Grid-to-Vehicle Approaches in EV Fleet Management
Bernard Magee, director of eMobility Infrastructure at Siemens GB&I and Siemens Financial Services director Mark McLoughlin, explain why charging electric vehicles directly from the grid makes sense.
On the 28 September 2021 at Alexandra Palace London, Freight in the City opens its doors to showcase the latest commercial vehicles, technology and services for the urban logistics sector. Visitors can expect to see the latest safe, clean delivery vehicles and kit aimed squarely at town and city operations, and talk to manufacturers about their business requirements.
A seamless grid-to-vehicle approach can control energy and capital expenditure costs, simplify managing an EV fleet and deliver vital resilience and reliability.
Planning for a future where you are working with kilowatts rather than litres is a challenge for nearly all fleet operators today. And notably as the pace of change demanded by legislators and expected by customers increases, the costs can appear difficult to quantify with an EV marketplace that is congested with a raft of suppliers.
Questions you may already be asking yourself may be: How much do I to invest, will sites need redesigning and who tracks the energy costs and maintains the EV charging systems?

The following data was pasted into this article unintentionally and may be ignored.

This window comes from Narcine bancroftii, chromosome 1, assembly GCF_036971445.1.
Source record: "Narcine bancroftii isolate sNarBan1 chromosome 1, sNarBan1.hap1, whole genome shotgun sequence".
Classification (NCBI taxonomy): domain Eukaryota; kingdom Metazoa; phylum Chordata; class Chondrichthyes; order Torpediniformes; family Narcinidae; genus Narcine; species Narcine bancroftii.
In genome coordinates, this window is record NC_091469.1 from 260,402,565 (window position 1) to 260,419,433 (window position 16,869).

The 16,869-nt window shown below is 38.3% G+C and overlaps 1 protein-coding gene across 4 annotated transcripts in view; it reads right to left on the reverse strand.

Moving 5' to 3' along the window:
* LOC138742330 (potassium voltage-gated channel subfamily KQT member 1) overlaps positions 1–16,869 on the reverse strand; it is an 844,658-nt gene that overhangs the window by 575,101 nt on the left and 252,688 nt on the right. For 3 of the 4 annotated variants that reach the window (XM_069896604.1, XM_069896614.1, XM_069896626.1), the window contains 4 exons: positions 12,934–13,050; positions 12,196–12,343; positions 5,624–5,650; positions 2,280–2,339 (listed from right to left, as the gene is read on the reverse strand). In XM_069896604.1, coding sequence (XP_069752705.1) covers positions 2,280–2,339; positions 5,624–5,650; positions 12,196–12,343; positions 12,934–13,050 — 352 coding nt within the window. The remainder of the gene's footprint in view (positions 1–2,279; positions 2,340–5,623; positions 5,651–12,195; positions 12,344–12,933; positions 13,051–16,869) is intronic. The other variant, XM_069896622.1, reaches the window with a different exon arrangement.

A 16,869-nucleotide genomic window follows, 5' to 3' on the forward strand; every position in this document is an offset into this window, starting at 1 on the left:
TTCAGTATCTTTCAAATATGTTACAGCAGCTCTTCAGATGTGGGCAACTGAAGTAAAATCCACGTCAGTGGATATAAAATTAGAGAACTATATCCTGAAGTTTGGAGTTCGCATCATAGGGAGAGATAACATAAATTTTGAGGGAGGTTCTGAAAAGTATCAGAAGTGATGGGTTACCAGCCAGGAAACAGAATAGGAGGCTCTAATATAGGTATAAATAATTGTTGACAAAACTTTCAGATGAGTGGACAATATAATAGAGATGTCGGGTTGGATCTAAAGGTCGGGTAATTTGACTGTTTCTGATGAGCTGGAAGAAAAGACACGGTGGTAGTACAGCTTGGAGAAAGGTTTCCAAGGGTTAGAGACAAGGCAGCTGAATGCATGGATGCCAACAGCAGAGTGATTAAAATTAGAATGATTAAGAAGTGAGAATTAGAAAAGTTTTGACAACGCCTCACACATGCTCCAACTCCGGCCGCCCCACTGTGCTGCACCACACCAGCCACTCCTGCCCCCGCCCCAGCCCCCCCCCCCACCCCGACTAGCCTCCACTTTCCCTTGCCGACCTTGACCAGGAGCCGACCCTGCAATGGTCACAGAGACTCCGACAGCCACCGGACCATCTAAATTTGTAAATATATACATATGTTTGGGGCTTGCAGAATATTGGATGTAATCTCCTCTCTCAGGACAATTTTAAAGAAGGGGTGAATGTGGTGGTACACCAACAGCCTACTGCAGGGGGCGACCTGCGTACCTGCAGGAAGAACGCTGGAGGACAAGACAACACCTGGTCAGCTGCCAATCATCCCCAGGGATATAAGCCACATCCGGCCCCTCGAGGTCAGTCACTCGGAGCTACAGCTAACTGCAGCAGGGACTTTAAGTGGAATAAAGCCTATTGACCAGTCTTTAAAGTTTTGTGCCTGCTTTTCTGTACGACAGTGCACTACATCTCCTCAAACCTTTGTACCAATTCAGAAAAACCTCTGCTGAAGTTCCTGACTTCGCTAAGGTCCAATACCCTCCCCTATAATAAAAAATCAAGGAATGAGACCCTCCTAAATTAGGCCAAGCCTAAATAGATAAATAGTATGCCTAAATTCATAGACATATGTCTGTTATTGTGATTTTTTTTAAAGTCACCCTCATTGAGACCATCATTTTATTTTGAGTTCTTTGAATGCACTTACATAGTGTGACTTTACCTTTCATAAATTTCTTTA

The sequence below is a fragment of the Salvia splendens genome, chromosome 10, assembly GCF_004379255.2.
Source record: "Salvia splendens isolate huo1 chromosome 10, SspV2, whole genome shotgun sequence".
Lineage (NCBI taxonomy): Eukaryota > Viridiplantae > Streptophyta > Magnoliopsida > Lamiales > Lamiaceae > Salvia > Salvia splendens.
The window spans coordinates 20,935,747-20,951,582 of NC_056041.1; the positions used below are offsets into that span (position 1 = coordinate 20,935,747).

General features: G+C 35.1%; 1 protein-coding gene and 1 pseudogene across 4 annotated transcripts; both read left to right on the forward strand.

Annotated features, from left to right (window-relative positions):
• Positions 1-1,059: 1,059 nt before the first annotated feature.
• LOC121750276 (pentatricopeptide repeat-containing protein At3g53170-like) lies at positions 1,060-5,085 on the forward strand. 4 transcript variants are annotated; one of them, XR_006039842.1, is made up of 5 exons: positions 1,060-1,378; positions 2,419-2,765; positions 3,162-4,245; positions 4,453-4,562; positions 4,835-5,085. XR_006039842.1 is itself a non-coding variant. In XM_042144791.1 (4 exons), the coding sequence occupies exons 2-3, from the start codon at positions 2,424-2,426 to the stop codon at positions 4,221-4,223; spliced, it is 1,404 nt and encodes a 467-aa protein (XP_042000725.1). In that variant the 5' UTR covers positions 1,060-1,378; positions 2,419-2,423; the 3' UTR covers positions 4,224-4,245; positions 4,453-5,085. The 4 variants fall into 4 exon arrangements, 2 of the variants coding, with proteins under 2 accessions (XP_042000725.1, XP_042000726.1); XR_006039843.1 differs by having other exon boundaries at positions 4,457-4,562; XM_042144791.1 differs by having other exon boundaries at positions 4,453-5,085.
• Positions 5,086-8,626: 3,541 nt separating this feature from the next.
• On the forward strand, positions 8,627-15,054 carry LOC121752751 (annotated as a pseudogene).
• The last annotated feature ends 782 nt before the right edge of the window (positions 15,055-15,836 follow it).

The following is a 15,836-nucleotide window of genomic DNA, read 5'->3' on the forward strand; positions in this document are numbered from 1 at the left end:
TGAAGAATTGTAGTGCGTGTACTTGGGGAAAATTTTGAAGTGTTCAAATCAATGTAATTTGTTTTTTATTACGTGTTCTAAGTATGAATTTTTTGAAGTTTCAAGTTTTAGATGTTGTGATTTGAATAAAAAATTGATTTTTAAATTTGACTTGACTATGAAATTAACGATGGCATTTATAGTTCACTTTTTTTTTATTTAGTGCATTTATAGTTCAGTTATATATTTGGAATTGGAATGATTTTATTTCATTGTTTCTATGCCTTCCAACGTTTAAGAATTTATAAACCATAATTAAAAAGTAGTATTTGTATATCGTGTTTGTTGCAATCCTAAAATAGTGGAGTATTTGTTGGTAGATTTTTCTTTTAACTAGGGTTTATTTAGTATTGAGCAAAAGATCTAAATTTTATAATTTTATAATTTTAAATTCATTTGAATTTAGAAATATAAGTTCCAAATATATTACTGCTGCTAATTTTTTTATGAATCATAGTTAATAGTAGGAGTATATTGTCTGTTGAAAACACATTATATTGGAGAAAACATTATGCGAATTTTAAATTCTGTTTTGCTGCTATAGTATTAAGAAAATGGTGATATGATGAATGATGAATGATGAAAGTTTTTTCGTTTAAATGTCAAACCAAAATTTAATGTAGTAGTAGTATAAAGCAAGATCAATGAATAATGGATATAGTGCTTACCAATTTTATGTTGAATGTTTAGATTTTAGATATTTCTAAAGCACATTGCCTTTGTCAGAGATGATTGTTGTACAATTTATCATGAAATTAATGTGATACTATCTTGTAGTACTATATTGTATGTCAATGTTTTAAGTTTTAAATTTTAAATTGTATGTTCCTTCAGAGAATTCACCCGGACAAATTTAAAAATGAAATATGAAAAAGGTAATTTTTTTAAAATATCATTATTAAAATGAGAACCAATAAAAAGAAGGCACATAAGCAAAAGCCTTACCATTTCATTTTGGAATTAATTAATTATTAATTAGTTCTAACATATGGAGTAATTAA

Transitioning to EV doesn’t have to involve managing a myriad new supplier relationships. And neither does each decision – whether its EV charging systems, the power from the grid, servicing and technical support or finance – need to be taken separately and in the hope that everything ‘connects’ seamlessly.
A grid-to-vehicle approach is an approach that simplifies the changeover and daily operation of an EV fleet and establishes energy efficiency for customers from the outset.
A genuine start-to-finish solution also removes the complexity of managing multiple partners and, just as importantly, ensures that both technology and software solutions complement and communicate with each other.
Know the basics
To begin understanding the electrification process of your fleet it is advisable to start with a discussion about the fleet operations, vehicle types and route schedules then a site survey.
An audit will establish precisely how much power is needed for charging and the actual size of the connections – the ‘grid’ part of the grid-to-vehicle approach.
A thorough evaluation of the connection size will save money and time; overcompensating on the “pipeline” will deliver unnecessary power. And if operating multiple-sites the importance of getting the right amount of power for each location cannot be underestimated.
A logical next step – which can be covered by a survey – is the best positioning of the EV charging systems and how it is all connected.
Space is something many depot managers are understandably concerned about. My own colleagues have the know-how to optimise space which is a core part of any installation plan.
Positioning is also key when it comes to avoiding dramatically changing your layout and avoiding expensive redesign work. A partner with power supply expertise can be invaluable.